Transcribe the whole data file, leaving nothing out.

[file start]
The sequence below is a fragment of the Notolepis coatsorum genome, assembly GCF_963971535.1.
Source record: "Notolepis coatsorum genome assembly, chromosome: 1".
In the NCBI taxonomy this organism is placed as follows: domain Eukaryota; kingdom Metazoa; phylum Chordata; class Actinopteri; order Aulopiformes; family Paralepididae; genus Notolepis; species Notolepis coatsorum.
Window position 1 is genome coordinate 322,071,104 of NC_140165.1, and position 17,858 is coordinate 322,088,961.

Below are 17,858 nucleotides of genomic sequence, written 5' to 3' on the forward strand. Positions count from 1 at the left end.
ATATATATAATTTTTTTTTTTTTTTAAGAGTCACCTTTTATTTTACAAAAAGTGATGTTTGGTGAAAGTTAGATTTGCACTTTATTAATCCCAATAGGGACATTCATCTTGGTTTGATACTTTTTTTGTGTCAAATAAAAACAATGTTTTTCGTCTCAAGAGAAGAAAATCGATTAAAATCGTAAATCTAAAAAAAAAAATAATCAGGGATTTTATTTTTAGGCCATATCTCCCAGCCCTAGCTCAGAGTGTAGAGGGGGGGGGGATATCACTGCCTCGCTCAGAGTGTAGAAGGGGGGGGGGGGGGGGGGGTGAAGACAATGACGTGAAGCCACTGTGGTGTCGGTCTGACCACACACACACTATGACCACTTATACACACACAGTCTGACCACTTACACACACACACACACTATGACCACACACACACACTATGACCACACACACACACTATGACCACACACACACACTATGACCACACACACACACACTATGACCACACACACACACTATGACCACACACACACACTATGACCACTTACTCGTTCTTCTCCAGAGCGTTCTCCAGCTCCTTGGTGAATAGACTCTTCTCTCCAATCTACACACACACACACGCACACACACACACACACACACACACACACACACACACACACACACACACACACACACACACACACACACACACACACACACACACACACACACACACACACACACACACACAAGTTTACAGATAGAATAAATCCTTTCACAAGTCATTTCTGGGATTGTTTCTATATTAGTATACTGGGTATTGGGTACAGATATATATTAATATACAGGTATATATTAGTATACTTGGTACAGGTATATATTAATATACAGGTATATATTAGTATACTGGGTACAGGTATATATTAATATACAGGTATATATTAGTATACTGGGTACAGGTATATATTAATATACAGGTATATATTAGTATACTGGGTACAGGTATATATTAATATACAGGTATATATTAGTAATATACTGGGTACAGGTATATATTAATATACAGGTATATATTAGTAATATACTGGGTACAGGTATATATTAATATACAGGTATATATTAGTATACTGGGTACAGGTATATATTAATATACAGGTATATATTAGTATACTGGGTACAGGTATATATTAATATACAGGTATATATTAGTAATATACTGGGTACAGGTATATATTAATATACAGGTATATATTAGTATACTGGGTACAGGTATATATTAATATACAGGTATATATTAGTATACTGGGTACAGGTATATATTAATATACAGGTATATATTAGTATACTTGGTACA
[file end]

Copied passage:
The sequence below is a fragment of the Notolepis coatsorum genome, assembly GCF_963971535.1.
Source record: "Notolepis coatsorum genome assembly, chromosome: 1".
In the NCBI taxonomy this organism is placed as follows: domain Eukaryota; kingdom Metazoa; phylum Chordata; class Actinopteri; order Aulopiformes; family Paralepididae; genus Notolepis; species Notolepis coatsorum.
Window position 1 is genome coordinate 322,071,104 of NC_140165.1, and position 17,858 is coordinate 322,088,961.

Below are 17,858 nucleotides of genomic sequence, written 5' to 3' on the forward strand. Positions count from 1 at the left end.
ATATATATAATTTTTTTTTTTTTTTAAGAGTCACCTTTTATTTTACAAAAAGTGATGTTTGGTGAAAGTTAGATTTGCACTTTATTAATCCCAATAGGGACATTCATCTTGGTTTGATACTTTTTTTGTGTCAAATAAAAACAATGTTTTTCGTCTCAAGAGAAGAAAATCGATTAAAATCGTAAATCTAAAAAAAAAAATAATCAGGGATTTTATTTTTAGGCCATATCTCCCAGCCCTAGCTCAGAGTGTAGAGGGGGGGGGGATATCACTGCCTCGCTCAGAGTGTAGAAGGGGGGGGGGGGGGGGGGGTGAAGACAATGACGTGAAGCCACTGTGGTGTCGGTCTGACCACACACACACTATGACCACTTATACACACACAGTCTGACCACTTACACACACACACACACTATGACCACACACACACACTATGACCACACACACACACTATGACCACACACACACACTATGACCACACACACACACACTATGACCACACACACACACTATGACCACACACACACACTATGACCACTTACTCGTTCTTCTCCAGAGCGTTCTCCAGCTCCTTGGTGAATAGACTCTTCTCTCCAATCTACACACACACACACGCACACACACACACACACACACACACACACACACACACACACACACACACACACACACACACACACACACACACACACACACACACACACACACACACACACACACACACACAAGTTTACAGATAGAATAAATCCTTTCACAAGTCATTTCTGGGATTGTTTCTATATTAGTATACTGGGTATTGGGTACAGATATATATTAATATACAGGTATATATTAGTATACTTGGTACAGGTATATATTAATATACAGGTATATATTAGTATACTGGGTACAGGTATATATTAATATACAGGTATATATTAGTATACTGGGTACAGGTATATATTAATATACAGGTATATATTAGTATACTGGGTACAGGTATATATTAATATACAGGTATATATTAGTAATATACTGGGTACAGGTATATATTAATATACAGGTATATATTAGTAATATACTGGGTACAGGTATATATTAATATACAGGTATATATTAGTATACTGGGTACAGGTATATATTAATATACAGGTATATATTAGTATACTGGGTACAGGTATATATTAATATACAGGTATATATTAGTAATATACTGGGTACAGGTATATATTAATATACAGGTATATATTAGTATACTGGGTACAGGTATATATTAATATACAGGTATATATTAGTATACTGGGTACAGGTATATATTAATATACAGGTATATATTAGTATACTTGGTACA